Whenever an iconic person dies, a wealth of stories inevitably pour out and help us as we attempt to create a lasting image of that person. Muhammad Ali, without a doubt, falls into that "iconic" category, so there have been tons of stories about him circulating since his death on Friday. The world is mentally preparing for Ali's funeral in Louisville, Ky. on Friday, but before it takes place, there are going to be a lot of great Ali stories that are told.
Laila Ali and Kareem Abdul-Jabbar have told a couple of excellent stories about Ali thus far, but one of our favorites comes to us courtesy of Mass Appeal, which dug up an old Ali tale from the 1970s. The story actually comes from the 1987 book, The Making of Enter the Dragon, and it features Enter the Dragon director Robert Clause talking about what Bruce Lee told him once while the two were filming their 1973 movie. At that time, there were many people who debated about what would happen if Ali crossed paths with Lee. Some people thought Lee would be able to dominate Ali in a fight, while others argued Ali would knock Lee out easily. According to Clause, Lee considered both sides of the argument and even practiced fighting Ali by using a full-length mirror. His conclusion? He probably wouldn't have stood a chance.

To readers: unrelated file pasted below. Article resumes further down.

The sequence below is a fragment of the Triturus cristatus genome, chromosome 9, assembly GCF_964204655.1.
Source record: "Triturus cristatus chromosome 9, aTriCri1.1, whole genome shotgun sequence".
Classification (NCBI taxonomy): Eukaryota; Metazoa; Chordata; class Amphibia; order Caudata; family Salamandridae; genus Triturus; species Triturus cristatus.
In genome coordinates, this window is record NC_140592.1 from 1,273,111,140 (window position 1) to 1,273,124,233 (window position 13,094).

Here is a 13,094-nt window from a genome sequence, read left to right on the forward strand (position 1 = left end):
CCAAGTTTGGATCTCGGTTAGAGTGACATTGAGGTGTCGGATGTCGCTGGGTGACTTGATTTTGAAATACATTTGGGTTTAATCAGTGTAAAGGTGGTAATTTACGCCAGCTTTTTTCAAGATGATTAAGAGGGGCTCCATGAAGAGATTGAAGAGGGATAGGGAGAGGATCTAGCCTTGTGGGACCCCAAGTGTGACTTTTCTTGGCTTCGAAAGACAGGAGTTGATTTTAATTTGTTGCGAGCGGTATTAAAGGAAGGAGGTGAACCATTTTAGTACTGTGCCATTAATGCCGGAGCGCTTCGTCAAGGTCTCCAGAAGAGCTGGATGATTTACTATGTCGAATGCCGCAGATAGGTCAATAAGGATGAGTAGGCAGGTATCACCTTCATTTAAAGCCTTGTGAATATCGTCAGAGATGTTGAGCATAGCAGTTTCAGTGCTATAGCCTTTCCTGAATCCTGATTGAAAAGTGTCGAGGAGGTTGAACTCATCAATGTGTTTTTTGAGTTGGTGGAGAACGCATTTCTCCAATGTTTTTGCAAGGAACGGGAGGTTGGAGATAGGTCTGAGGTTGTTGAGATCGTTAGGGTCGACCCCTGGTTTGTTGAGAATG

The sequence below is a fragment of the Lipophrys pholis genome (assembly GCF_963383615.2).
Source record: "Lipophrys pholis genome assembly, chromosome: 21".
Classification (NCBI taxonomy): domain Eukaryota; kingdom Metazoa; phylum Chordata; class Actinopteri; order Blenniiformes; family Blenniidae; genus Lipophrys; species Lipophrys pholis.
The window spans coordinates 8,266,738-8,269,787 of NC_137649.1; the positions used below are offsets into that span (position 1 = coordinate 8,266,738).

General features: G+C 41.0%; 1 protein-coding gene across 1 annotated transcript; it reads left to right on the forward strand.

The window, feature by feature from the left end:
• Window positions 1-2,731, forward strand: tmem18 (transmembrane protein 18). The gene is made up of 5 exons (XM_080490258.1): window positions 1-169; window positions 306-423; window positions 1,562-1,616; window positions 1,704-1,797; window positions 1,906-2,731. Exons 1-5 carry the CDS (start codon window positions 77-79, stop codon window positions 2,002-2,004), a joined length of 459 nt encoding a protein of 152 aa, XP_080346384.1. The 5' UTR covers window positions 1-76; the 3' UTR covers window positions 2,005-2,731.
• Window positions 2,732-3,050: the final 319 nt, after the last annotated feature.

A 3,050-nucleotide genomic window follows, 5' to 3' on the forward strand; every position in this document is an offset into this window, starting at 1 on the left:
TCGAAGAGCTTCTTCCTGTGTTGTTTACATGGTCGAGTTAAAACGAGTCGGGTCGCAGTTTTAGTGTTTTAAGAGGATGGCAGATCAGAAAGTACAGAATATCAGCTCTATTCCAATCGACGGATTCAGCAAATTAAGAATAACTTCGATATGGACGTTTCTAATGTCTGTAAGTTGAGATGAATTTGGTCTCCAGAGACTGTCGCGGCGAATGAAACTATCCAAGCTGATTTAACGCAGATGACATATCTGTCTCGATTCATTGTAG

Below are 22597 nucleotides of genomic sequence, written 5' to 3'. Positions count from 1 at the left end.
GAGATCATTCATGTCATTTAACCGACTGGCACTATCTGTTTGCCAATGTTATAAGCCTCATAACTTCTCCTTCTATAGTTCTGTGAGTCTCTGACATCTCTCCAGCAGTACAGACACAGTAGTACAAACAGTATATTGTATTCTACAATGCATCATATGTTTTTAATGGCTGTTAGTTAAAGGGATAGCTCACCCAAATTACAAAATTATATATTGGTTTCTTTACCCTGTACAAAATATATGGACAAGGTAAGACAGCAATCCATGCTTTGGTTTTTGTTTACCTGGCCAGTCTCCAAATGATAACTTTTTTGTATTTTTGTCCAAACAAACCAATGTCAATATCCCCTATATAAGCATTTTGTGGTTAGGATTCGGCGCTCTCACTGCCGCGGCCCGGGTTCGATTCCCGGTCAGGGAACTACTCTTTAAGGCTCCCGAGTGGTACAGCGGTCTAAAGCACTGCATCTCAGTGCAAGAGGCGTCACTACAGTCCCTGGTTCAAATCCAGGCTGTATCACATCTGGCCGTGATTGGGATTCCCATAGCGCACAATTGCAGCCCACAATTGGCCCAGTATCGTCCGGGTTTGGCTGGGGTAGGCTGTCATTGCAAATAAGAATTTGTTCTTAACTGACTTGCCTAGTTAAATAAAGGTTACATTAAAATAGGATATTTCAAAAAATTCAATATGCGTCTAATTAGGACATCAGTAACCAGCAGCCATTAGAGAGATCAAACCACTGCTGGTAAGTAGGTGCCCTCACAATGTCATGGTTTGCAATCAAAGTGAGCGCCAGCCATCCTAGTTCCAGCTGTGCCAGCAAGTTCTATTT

Here is an excerpt from the book:
Another time Yeung, aka [Bolo] went to see Bruce at Golden Harvest Studios. Bruce was screening a Cassius Clay [Muhammad Ali] documentary. Ali was world heavyweight champion at the time and Bruce saw him as the greatest fighter of them all. The documentary showed Ali in several of his fights. Bruce set up a wide full-length mirror to reflect Ali’s image from the screen. Bruce was looking into the mirror, moving along with Ali.
Bruce’s right hand followed Ali’s right hand, Ali’s left foot followed Bruce’s left foot. Bruce was fighting in Ali’s shoes. “Everybody says I must fight Ali some day.” Bruce said, “I’m studying every move he makes. I’m getting to know how he thinks and moves.” Bruce knew he could never win a fight against Ali. “Look at my hand,” he said. “That’s a little Chinese hand. He’d kill me."
For the record, Lee was 5-foot-7 and 145 pounds, while Ali was 6-foot-3 and more than 200 pounds during their respective heydays. So yeah, Lee was probably right. But more than 40 years later, Lee vs. Ali is still a debate that people love to have.